Abstract MP101: Infection as a Trigger for Ischemic Stroke

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Abstract

Background and Purpose: Acute triggers for ischemic stroke, which may include infection, are poorly understood, as is whether background cardiovascular disease (CVD) risk modifies such triggering. We hypothesized that recent infection increases acute stroke risk, especially among those with low background CVD risk.

Methods: Hospitalized strokes and infections were identified during follow-up of the Atherosclerosis Risk in Communities (ARIC) cohort of 15,792 men and women aged 45-64 years at baseline (visit 1) in 1987-89 through 2013. A case-crossover design and conditional logistic regression were used to compare acute hospitalized infections among stroke patients (14, 30, 42, and 90 days prior to stroke) with corresponding control periods 1 year and 2 years prior. Background CVD risk was assessed using the ACC/AHA equations at both visit 1 and the visit most proximal to the stroke, with risk dichotomized at the median (10.0% estimated 10-year risk for visit 1 and 15.4% for most recent visit).

Results: A total of 1,008 adjudicated incident ischemic strokes were included. Compared to control periods 1 and 2 years before stroke, hospitalized infection was more common within 2 weeks before stroke (14 day odds ratio (OR) = 7.7 (95% confidence interval=2.1, 27.3)); the strength of association declined with increasing time in the exposure window before stroke (30 day OR = 5.7 (2.3, 14.3), 42 day OR = 4.5 (2.0, 10.2), and 90 day OR = 3.6 (2.1, 6.5) see Table). Stroke risk was higher among those with low compared with high background CVD risk, with this interaction (between hospitalized infection and CVD risk) reaching statistical significance for some exposure periods.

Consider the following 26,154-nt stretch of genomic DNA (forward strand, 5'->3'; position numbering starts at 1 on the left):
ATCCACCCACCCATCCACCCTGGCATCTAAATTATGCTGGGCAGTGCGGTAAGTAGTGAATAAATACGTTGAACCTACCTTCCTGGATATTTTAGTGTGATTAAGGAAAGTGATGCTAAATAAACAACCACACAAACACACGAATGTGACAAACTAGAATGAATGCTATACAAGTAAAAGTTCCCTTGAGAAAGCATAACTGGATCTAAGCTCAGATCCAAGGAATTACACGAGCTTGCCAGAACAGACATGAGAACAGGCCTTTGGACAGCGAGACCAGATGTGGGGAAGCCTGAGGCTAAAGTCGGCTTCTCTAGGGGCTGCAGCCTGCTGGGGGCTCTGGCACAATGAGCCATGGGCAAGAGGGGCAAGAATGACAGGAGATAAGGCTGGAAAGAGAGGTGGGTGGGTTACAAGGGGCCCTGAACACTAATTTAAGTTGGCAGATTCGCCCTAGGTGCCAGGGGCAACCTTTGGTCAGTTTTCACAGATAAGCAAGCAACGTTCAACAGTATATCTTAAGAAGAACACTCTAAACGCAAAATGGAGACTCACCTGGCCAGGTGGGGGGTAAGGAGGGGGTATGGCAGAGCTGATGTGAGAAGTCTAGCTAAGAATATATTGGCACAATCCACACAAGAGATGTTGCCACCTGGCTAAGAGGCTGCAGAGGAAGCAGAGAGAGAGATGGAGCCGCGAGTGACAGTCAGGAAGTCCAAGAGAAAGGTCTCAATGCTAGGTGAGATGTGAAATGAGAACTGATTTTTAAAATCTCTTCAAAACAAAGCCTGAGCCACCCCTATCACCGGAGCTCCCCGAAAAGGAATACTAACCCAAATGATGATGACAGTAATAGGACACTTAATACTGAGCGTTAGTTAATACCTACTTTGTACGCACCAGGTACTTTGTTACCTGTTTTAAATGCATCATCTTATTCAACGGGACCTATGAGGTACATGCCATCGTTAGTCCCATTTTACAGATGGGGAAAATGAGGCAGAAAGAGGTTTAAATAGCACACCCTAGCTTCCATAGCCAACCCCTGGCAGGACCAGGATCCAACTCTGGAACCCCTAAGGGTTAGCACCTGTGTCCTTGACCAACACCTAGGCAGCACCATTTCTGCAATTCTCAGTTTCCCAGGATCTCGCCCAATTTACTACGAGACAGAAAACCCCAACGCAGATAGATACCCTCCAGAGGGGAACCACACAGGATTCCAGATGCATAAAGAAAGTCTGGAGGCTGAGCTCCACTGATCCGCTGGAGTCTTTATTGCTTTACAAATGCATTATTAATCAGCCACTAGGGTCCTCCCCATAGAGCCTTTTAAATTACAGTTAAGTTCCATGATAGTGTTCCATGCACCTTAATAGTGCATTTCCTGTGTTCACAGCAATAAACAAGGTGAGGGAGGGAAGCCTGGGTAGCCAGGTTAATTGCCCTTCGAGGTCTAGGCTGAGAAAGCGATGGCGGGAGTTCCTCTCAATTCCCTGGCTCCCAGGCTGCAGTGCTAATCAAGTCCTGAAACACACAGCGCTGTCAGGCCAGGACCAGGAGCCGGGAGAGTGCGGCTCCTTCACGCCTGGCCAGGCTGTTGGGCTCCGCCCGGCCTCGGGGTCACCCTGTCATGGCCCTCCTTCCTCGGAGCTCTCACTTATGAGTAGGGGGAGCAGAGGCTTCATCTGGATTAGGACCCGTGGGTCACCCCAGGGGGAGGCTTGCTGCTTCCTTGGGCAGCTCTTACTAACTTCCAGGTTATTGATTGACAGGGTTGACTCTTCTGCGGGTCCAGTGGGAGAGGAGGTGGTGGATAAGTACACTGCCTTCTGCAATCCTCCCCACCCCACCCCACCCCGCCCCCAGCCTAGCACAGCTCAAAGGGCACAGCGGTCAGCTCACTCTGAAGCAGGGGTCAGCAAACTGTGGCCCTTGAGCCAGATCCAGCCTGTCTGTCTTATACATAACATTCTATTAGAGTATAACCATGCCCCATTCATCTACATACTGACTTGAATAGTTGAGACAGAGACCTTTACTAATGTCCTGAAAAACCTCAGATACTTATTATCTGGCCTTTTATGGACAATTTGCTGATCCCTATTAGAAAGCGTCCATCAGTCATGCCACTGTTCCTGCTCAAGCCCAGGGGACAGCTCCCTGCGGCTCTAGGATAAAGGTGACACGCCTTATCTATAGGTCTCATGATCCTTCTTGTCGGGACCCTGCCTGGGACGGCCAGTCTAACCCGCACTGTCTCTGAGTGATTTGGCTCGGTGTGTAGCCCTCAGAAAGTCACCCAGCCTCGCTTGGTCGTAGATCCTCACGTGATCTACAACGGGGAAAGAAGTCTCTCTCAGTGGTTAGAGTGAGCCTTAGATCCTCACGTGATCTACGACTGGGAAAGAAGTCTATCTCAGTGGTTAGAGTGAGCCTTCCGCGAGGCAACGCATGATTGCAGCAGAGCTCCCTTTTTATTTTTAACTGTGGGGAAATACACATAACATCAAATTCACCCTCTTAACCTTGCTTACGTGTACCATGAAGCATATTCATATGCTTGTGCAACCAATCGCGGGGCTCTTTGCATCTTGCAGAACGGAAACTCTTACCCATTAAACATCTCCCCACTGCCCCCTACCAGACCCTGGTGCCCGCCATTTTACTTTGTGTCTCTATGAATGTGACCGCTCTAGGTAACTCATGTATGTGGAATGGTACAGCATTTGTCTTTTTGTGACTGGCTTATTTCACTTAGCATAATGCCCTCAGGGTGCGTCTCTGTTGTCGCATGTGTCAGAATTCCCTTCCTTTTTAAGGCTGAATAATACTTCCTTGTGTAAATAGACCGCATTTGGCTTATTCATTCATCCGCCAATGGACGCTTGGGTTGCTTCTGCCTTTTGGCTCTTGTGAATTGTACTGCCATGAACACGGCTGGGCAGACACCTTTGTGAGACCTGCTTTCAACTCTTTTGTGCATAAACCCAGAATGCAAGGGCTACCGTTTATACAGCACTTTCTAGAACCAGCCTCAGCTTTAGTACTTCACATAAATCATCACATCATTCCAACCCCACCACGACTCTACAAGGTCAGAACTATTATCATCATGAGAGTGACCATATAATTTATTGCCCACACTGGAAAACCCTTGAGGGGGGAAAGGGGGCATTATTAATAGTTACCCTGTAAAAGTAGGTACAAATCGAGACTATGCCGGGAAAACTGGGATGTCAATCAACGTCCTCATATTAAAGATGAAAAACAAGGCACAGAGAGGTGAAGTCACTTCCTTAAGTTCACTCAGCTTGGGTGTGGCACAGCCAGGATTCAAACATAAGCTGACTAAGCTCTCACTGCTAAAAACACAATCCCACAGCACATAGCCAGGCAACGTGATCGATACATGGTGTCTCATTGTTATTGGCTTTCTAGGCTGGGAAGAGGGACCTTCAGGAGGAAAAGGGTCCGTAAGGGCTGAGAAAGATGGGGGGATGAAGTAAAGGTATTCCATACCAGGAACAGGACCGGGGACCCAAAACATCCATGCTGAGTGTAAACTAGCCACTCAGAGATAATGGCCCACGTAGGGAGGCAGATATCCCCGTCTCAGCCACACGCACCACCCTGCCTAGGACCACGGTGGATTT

Conclusions: These results suggest that hospitalized infection is a trigger of ischemic stroke, and may explain some cryptogenic strokes. Infection control efforts may prevent some strokes. CVD preventive therapies, including antiplatelet agents and statins, may prevent strokes if used in the peri-infection period but clinical trials are needed to evaluate this.

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